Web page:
Tick. Tock. Tick. Tock.
Test. Fail. Test. Fail. Positive. Negative. Chemical pregnancies.
Month after month I am disappointed.
“It will happen.”
“It happened before!”
“Just stop trying!”
“It’s all in your head.”
Month after month I am angry. I am hurt. I am in anguish, wanting so badly what I can do very little to nothing about, wanting so badly what everyone around me seems to so easily receive.
“When God leads you to it, He will bring you through it.”
“It’s all in God’s timing, not yours.”
“When God makes us wait, He’s trying to teach us something in the interim.”
Am I not a good enough mother? Have I not proven myself capable? Is my heart full and there’s no room for a second baby? Maybe I’m neglecting my husband?
What is it, God? What is it I’m supposed to be learning? That I’m not in control? That I have no say? That I cannot plan this? That my lists and bullet pointed to-dos are frivolous? That it’s just not time?
But when? Ever? I don’t have time for this! I’m almost 30! At this rate there’s no way we can achieve the large family we dreamed of! I’m crushing our dreams!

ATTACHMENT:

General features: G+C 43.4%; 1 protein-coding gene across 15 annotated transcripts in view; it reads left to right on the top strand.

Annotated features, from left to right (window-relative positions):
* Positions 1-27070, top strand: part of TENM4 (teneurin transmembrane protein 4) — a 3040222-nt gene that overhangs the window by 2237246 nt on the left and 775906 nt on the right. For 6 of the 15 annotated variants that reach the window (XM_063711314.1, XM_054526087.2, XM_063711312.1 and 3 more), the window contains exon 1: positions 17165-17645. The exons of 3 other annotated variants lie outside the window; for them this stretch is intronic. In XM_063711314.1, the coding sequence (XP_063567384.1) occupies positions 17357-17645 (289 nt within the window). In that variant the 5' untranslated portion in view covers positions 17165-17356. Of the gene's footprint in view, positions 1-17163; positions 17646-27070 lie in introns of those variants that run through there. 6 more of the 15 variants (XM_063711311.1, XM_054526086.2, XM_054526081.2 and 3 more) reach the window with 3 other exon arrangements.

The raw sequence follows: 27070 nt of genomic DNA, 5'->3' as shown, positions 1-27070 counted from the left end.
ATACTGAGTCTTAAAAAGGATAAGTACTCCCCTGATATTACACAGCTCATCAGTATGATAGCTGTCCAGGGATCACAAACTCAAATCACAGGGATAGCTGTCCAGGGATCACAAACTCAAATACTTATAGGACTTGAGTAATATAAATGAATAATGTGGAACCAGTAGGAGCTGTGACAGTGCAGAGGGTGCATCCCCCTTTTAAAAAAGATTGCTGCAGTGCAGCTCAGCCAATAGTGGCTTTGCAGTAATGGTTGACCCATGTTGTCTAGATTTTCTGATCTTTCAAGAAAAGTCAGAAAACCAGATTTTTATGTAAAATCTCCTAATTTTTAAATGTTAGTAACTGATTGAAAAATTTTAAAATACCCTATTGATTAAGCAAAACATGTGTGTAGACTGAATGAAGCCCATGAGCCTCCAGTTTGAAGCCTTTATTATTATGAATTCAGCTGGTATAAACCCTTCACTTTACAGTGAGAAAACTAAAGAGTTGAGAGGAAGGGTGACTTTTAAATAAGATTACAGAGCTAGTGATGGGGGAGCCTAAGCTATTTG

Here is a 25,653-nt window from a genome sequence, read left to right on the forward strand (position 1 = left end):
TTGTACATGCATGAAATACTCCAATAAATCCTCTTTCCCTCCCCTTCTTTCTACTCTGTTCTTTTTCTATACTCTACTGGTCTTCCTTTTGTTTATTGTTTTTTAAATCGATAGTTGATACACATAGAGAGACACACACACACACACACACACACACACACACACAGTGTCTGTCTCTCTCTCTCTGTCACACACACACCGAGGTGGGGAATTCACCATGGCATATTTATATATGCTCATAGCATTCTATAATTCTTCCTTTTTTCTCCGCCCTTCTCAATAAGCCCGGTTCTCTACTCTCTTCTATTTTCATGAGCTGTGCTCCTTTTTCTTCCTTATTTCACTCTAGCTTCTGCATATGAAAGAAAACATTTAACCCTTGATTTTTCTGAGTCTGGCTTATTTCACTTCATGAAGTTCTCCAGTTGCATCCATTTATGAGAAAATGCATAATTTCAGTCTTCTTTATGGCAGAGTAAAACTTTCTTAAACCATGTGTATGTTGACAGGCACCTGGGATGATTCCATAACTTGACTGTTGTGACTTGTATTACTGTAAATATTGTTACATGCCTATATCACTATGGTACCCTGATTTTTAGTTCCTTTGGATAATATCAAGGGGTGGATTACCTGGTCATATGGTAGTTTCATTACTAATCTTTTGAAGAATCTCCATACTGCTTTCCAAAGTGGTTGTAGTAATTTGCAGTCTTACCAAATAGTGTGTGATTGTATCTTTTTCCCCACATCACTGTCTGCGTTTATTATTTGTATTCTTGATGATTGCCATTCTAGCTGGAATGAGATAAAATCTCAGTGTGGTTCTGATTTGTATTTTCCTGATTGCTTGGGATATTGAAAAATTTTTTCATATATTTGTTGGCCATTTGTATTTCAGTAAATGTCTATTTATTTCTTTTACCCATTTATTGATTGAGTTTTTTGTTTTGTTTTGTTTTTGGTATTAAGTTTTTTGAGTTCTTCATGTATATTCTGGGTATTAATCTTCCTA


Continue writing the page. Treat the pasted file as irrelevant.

What do I need to be better at? What do I need to achieve? What lesson am I not learning? WHAT CAN I DO?
Hope. Pray. Trust.
More than that, we rejoice in our sufferings, knowing that suffering produces endurance, and endurance produces character, and character produces hope, and hope does not put us to shame because God’s love has been poured into our hearts through the Holy Spirit, who has been given to us. Romans 5:3-5
Confide. Stay busy. Never give up.
Rejoice in hope, be patient in tribulation, be constant in prayer. Romans 12:12
Know God is there, and He feels what you feel, and He cares.
For He does not willingly afflict or grieve the children of men. Lamentations 3:33
Those are the only answers I’ve been able to find.